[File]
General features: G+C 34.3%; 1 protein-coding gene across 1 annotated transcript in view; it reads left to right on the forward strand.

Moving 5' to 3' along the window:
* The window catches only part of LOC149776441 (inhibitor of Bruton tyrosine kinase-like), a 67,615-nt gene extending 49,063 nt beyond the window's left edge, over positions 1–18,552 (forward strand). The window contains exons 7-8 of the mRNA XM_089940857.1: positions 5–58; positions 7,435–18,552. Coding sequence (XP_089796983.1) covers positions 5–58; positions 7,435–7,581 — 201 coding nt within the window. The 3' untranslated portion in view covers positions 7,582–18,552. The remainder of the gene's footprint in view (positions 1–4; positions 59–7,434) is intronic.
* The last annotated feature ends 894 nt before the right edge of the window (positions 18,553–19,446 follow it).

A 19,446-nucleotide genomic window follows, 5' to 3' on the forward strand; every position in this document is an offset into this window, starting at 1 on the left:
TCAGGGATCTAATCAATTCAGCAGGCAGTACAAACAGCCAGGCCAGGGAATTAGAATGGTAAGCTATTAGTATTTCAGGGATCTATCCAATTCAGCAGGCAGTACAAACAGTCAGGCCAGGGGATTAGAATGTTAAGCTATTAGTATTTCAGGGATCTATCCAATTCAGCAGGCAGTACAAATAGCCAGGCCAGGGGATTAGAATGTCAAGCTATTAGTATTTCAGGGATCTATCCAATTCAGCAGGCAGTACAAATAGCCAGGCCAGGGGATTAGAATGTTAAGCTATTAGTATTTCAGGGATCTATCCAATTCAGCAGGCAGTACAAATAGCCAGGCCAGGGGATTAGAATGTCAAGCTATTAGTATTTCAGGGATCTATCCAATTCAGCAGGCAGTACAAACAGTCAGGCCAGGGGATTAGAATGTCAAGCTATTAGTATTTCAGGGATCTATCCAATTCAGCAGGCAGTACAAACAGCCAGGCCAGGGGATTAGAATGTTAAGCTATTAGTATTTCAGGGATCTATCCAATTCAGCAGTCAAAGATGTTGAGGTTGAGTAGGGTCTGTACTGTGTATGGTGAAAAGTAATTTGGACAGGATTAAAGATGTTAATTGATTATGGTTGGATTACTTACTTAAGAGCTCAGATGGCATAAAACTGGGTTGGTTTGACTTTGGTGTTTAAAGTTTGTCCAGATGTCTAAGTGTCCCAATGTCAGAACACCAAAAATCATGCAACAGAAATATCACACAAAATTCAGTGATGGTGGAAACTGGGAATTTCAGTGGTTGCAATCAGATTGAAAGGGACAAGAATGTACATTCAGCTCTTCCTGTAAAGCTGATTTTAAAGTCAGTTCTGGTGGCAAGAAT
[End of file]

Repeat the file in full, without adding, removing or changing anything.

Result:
General features: G+C 34.3%; 1 protein-coding gene across 1 annotated transcript in view; it reads left to right on the forward strand.

Moving 5' to 3' along the window:
* The window catches only part of LOC149776441 (inhibitor of Bruton tyrosine kinase-like), a 67,615-nt gene extending 49,063 nt beyond the window's left edge, over positions 1–18,552 (forward strand). The window contains exons 7-8 of the mRNA XM_089940857.1: positions 5–58; positions 7,435–18,552. Coding sequence (XP_089796983.1) covers positions 5–58; positions 7,435–7,581 — 201 coding nt within the window. The 3' untranslated portion in view covers positions 7,582–18,552. The remainder of the gene's footprint in view (positions 1–4; positions 59–7,434) is intronic.
* The last annotated feature ends 894 nt before the right edge of the window (positions 18,553–19,446 follow it).

A 19,446-nucleotide genomic window follows, 5' to 3' on the forward strand; every position in this document is an offset into this window, starting at 1 on the left:
TCAGGGATCTAATCAATTCAGCAGGCAGTACAAACAGCCAGGCCAGGGAATTAGAATGGTAAGCTATTAGTATTTCAGGGATCTATCCAATTCAGCAGGCAGTACAAACAGTCAGGCCAGGGGATTAGAATGTTAAGCTATTAGTATTTCAGGGATCTATCCAATTCAGCAGGCAGTACAAATAGCCAGGCCAGGGGATTAGAATGTCAAGCTATTAGTATTTCAGGGATCTATCCAATTCAGCAGGCAGTACAAATAGCCAGGCCAGGGGATTAGAATGTTAAGCTATTAGTATTTCAGGGATCTATCCAATTCAGCAGGCAGTACAAATAGCCAGGCCAGGGGATTAGAATGTCAAGCTATTAGTATTTCAGGGATCTATCCAATTCAGCAGGCAGTACAAACAGTCAGGCCAGGGGATTAGAATGTCAAGCTATTAGTATTTCAGGGATCTATCCAATTCAGCAGGCAGTACAAACAGCCAGGCCAGGGGATTAGAATGTTAAGCTATTAGTATTTCAGGGATCTATCCAATTCAGCAGTCAAAGATGTTGAGGTTGAGTAGGGTCTGTACTGTGTATGGTGAAAAGTAATTTGGACAGGATTAAAGATGTTAATTGATTATGGTTGGATTACTTACTTAAGAGCTCAGATGGCATAAAACTGGGTTGGTTTGACTTTGGTGTTTAAAGTTTGTCCAGATGTCTAAGTGTCCCAATGTCAGAACACCAAAAATCATGCAACAGAAATATCACACAAAATTCAGTGATGGTGGAAACTGGGAATTTCAGTGGTTGCAATCAGATTGAAAGGGACAAGAATGTACATTCAGCTCTTCCTGTAAAGCTGATTTTAAAGTCAGTTCTGGTGGCAAGAAT